3.2. Patient Care

Due to the risk of disease transmission in the dental setting, teaching clinics within dental colleges have been suspended. Student practice has been limited to participation in teledentistry consultations as part of the remote learning experience in some colleges [23]. Most dental colleges have offered urgent dental care provided exclusively by faculty and advanced dental education residents [23]. However, even emergency treatments are limited in many colleges to non-aerosol-generating procedures as recommended by the Centers for Disease Control and Prevention and dental governing bodies [23].

Patients of low socioeconomic status and those without dental insurance rely heavily on the dental care provided at dental colleges and are therefore the group most affected by the disruption of regular dental care during the pandemic. [18] Additionally, with the limitations that are implemented on dental practices in general and the suspension of the dental care that was provided by students in dental colleges, it is expected that delayed diagnoses of diseases with significant clinical impact, such as squamous cell carcinoma (SCC), will occur. This will lead to diagnoses in advanced clinical stages, increasing related mortality and morbidity [28].

The transitional period that will follow the end of the pandemic is a gray area that puts dental colleges in a challenging position. As mentioned earlier, the decision to fully operate dental clinics within colleges is complex and multifaceted [23]. Meanwhile, teledentistry consultations have been utilized during the pandemic to provide patient care while minimizing direct patient contact and in-person appointments. Such consultations also serve to compensate for students’ canceled external rotations and lack of clinical exposure. Teledentistry can be used in four main ways: consultation, diagnosis, triaging and monitoring [28, 29]. Although it lacks the essential tactile assessment, teledentistry has proven to be very beneficial for ensuring continuity of patient care, prioritizing patients’ needs and potentially alleviating anxiety caused by significant delays in scheduling office visits due to the pandemic [17]. Teledentistry can also reduce the use of PPE and other highly valuable clinical resources during the pandemic [18]. Teledentistry, however, is still struggling with acceptance by both dentists and patients [23, 29].

In addition to the needed virtual infrastructure, which may or may not be adequate, and the current incompatibility with healthcare systems, dentists who are used to conventional in-person patient care may find teledentistry complex, as it requires that they learn new skills, especially if they are technologically challenged. They may also be concerned about making inaccurate diagnoses and the financial burden of the process and its setup. For patients, the lack of in-person communication may lead to apprehension about the possible inadequacy of proper communication of their problems to their dentists [20, 29].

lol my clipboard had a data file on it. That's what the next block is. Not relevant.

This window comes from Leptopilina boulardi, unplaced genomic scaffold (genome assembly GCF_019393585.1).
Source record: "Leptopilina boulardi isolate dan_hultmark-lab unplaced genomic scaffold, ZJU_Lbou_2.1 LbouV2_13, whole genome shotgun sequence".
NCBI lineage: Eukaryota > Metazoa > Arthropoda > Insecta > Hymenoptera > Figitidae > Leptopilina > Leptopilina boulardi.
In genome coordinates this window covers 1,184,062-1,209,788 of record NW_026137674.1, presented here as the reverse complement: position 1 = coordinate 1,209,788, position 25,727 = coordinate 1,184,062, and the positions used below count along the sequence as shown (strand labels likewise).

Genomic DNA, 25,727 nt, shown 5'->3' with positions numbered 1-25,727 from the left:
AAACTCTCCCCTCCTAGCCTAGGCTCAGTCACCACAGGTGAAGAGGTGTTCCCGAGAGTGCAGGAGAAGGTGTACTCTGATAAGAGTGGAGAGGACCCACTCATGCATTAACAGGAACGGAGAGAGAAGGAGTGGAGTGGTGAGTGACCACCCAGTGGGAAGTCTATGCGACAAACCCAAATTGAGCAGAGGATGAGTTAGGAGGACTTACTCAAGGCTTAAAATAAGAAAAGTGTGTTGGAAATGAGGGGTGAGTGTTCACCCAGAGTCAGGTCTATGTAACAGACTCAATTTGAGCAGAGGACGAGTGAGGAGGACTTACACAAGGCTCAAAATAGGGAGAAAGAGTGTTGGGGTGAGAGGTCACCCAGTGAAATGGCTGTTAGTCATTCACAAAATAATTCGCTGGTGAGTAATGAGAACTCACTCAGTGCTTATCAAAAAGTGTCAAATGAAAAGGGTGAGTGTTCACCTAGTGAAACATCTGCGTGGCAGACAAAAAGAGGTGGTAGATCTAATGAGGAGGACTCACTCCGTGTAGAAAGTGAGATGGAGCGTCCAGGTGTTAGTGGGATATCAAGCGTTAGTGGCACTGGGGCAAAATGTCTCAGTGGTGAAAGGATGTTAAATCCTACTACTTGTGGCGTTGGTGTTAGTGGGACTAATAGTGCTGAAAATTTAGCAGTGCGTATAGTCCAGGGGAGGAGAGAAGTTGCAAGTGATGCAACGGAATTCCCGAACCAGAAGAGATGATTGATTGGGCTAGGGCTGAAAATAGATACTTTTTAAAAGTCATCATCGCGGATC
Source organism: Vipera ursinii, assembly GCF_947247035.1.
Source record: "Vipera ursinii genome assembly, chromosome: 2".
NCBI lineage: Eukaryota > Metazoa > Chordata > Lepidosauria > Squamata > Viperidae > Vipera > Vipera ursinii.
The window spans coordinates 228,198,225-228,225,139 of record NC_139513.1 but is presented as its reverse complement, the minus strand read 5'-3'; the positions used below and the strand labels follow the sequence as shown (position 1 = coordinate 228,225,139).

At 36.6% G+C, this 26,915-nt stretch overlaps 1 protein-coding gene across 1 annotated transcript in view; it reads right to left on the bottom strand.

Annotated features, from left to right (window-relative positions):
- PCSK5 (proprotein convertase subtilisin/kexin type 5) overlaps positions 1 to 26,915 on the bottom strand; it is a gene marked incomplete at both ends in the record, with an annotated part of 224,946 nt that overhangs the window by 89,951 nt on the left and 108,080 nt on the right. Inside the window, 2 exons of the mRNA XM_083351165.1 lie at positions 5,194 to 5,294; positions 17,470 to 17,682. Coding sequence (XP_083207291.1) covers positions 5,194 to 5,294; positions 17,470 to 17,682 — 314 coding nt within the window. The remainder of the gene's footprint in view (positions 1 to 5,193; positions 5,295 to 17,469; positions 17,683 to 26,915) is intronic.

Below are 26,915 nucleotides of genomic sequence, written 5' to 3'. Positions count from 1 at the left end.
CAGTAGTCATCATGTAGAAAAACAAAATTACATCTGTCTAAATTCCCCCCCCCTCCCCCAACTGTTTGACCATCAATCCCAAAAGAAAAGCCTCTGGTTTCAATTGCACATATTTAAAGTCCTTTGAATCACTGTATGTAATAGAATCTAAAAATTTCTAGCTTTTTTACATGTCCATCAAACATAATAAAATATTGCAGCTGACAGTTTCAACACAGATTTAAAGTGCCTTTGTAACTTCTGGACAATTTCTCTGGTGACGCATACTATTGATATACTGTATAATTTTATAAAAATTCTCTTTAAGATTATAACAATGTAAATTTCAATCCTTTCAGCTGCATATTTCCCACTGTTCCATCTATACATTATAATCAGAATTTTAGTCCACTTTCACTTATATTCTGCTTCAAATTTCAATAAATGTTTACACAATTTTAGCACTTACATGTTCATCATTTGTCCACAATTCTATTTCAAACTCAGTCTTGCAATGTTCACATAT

To overcome this challenge, adequate training should be provided to dentists to familiarize them with the details of this technology. Looking ahead, it may be beneficial to routinely teach teledentistry within dental curricula as a solution for the prevention of disease transmission, particularly in times of crisis. In addition, adequate funding and integration of teledentistry within existing healthcare systems will be required [29]. For patients, the acceptability of teledentistry will increase in parallel with the acceptability of telemedicine in general, which is on the rise [29].

3.3. Research

With the suspension of academic activities in dental academic institutions, both basic laboratory-based and clinical research have been negatively affected, leading to a significant hindrance to the research productivity of individual researchers and their institutions [18, 19, 23]. Many ongoing studies are already delayed and possibly terminated, leading to significant time and financial losses. Grant applications and graduate students’ thesis submissions and defenses may be delayed due to a lack of experimental results. In addition, as a consequence of the financial restraints imparted by the pandemic, many institutions have announced hiring freezes, significantly threatening job opportunities for postdoctoral fellows, who are key players in institutional research productivity [23].

On the bright side, manuscript writing and publication activities have been positively impacted during the lockdown as faculty utilize the time that was usually spent in the clinic and for patient care [19]. Research related to COVID-19 has also been on the rise, and it may be a chance for researchers to pursue research in this domain even during the pandemic. Institutional review boards (IRBs) have been expediting the review process of proposals related to COVID-19, allowing researchers to study all aspects of the pandemic and its effects on dentistry and communities at large [28].